Sunday, December 20, 2009

New Book: The Color of Magic by Terry Pratchett

My next book from the list is The Color of Magic by Terry Pratchett. This is part of the 37-book series Discworld, and each book in the set is on the list. I should say, 37 and counting; book 38 is anticipated in 2010. I don't intend to read the entire series back to back (although who knows, that might happen).

I started reading The Color of Magic once before at the recommendation of a friend. I'd read Good Omens, and he told me I should really read the Discworld series. For some reason, I didn't get into it at that time and stopped reading. I think I was reading 2 or 3 things at once, and got so distracted from The Color of Magic that I wasn't really taking it in. This time around it is sinking in better, and I'm already well into the book only a week after starting it.

Also, it's very nice not to be reading Victorian literature.

Monday, December 14, 2009

Dracula: Review

The thing about reading Dracula is that you know the story. Sort of. You have heard it told numerous times. So you know what will happen. No spoiler warnings needed, none necessary.

What you are left with is the opportunity to take in this story in its original form, without the lens of interpretation guiding the angle at which you view it.

The original is quite good.

Dracula is a basic monster story. In fact, Dracula is my favorite type of monster - the unstoppable evil. Dracula is old, smart, powerful, and endlessly resourceful. For much of the novel, it's not known that Lucy seems ill because she's been attacked by Dracula. The word "vampire" is not used until about half way through the novel. Our heroes are at a loss throughout much of the novel, with no sense of how to defeat this creature. Science has failed them. Logic has failed them. It is the very essence of horror.

Likewise, Dracula is not an emotional character with complex motivations for his behavior. He's just a monster, a creature with a survival instinct, and that is all. Because he victimizes humans, he must be slaughtered. It's refreshingly simple in the modern world of too many vampires with too much angst.

Of course, this simplicity is not free from flaws. In Bram Stoker's world, a vampire is a creature that has not died when it naturally should have. A human soul is trapped in it, so while killing the creature is necessary in order to stop it from killing, it's also a kindness to the human that once was because its soul is finally released. Conveniently, once a person is fully vampire that trapped soul has no influence over the person. This allows Lucy's fiance Arthur to kill her without hesitation. Once Lucy is a vampire she still remembers her life. She still knows enough to use Arthur's love for her in an attempt to take him as a victim. But any goodness she has is gone, and so Arthur can hammer a stake into her breast without shame, revulsion, or guilt - and he feels none of these, even though at the very least he's desecrated the creepy animated corpse of his love.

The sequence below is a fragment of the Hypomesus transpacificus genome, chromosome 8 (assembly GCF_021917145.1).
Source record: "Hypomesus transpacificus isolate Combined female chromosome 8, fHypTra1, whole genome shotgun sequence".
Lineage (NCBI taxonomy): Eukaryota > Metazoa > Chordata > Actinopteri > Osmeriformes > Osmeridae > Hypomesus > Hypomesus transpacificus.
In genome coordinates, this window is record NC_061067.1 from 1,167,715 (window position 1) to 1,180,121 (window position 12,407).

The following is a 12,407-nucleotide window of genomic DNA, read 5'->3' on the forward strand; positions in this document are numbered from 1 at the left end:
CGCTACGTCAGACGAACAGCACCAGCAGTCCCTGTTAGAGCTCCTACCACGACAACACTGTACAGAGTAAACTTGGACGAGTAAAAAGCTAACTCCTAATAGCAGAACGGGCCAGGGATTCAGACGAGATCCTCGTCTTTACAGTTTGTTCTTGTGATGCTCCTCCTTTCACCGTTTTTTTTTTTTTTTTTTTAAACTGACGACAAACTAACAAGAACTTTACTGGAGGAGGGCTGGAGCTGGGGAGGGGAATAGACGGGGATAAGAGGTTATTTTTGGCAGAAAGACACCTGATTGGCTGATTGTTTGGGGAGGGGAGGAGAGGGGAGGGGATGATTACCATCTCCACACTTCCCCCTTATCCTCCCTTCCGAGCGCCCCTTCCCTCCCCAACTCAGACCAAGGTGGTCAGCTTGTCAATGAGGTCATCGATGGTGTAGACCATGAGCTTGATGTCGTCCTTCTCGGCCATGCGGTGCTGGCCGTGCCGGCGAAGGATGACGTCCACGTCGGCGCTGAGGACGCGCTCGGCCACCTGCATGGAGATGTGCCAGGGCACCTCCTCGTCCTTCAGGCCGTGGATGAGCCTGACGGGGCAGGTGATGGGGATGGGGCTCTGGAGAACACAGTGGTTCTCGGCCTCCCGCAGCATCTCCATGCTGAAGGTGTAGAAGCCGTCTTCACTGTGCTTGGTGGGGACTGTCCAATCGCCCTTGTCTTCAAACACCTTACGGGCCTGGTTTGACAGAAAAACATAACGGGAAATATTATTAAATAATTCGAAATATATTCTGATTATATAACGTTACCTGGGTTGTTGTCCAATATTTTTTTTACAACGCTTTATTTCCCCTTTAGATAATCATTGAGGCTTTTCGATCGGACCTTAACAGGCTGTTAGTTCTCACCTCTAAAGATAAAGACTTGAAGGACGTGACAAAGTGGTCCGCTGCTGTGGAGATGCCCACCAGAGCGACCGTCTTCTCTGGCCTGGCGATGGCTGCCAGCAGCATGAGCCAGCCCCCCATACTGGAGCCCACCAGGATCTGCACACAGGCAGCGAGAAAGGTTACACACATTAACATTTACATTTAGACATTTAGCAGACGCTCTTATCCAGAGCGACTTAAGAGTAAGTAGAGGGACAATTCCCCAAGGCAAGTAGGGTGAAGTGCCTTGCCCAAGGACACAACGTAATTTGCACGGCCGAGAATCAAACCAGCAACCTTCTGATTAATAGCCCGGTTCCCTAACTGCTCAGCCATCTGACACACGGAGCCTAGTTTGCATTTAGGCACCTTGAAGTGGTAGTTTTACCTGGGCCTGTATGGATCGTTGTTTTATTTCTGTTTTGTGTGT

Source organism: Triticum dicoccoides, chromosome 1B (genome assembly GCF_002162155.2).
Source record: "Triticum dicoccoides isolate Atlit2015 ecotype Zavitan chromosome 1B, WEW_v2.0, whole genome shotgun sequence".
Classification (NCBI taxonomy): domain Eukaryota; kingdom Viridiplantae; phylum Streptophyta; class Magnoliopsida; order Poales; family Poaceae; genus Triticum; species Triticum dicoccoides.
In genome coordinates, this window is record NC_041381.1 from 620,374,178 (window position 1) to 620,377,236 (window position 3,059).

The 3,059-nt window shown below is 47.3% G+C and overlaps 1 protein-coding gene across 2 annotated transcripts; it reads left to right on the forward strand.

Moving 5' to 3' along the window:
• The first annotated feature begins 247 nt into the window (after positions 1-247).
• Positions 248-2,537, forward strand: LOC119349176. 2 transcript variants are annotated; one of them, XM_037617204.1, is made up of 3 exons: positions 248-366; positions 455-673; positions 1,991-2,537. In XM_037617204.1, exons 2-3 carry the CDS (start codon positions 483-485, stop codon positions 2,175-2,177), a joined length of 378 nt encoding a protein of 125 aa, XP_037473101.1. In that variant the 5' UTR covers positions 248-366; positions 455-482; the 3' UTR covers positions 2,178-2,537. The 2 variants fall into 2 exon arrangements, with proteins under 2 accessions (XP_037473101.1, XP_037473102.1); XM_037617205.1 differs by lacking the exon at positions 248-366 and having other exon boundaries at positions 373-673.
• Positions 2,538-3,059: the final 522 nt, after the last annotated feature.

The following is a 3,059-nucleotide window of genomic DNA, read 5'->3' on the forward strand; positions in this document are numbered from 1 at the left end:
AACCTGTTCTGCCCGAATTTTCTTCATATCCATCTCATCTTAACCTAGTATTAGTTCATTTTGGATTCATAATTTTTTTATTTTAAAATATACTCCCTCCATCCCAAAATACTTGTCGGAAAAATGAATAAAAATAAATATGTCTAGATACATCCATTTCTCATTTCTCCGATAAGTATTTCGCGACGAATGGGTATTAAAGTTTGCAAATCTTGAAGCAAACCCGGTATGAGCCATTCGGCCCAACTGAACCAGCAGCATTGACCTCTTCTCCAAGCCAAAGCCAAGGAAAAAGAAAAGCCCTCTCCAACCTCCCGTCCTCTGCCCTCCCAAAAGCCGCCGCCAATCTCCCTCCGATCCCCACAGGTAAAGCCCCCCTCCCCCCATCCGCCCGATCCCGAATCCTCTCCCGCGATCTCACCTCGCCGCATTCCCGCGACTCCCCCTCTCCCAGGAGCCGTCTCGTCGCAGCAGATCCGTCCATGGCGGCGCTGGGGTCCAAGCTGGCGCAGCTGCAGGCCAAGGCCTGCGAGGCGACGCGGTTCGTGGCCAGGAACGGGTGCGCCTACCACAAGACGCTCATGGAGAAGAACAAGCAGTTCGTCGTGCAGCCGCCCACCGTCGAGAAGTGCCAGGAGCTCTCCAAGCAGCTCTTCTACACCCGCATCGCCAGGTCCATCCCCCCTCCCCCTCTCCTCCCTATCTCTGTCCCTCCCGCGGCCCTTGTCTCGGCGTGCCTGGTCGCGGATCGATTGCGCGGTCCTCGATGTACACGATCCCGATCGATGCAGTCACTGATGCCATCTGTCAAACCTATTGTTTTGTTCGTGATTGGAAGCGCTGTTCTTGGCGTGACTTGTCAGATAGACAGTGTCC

Likewise, when Mina is slowly transforming into a vampire, she specifically chooses her husband Jonathan as her slayer in the event that she can't be saved. Why? Because it's best if someone you love kills you, in Stoker's bizarre logic.

Reading this, it becomes clear how many others have read Dracula, and felt bothered by these same problems, and decided to give vampires consciences and choices rather than simply making them creatures who feed by instinct. It's also clear why vampire slayers were also created in time. Because really, wouldn't it be better if Van Helsing slayed all these vampires and spared those who loved Lucy and Mina the most?

Of course, all this killing of your own leads to another main theme of the novel, which is madness. The mystery of what is happening to Lucy, Jonathan's account of what happened to him in Dracula's castle, the bizarre shifts in weather and strange behavior of animals, all these elements combine to make all the protagonist feel their grip on sanity loosen, with the exception of the stalwart Van Helsing. Fittingly there is a lunatic asylum at the center of the swirling madness, with Renfield at the eye of the storm performing a function very similar to the fool in King Lear, speaking truths that no one heeds because of his station in life.

There are a few other minor flaws in the novel. Mostly it suffers from a long-windedness that I find difficult to get past in most Victorian stories. I'm particularly annoyed that whenever action is taken to fight Dracula, everything is done twice, like a little practice run is needed before we really get down to business. I think Stoker wrote in this way to make it seem more realistic, but it just slows down the story unnecessarily, and often makes the characters seem reluctant to act. Of course, this same devotion to realism is the reason why our heroes are keenly aware that their job involves a lot of breaking and entering, and also an act that any witnesses would call murder, and so they have the practical dilemma of taking precautions to avoid being arrested.

In this way Stoker avoids the wild suspension of disbelief that some horror stories completely depend upon. It is clear why Dracula is not only the archetypal vampire story, but also an archetypal horror story.

I'll be taking a little break for a while because of the demands of Christmas, and also to read Odd and the Frost Giants by Neil Gaiman. I am inspired by this novel to watch several film translations of the story, and so next up, I'll be posting about those films and my thoughts on all of that.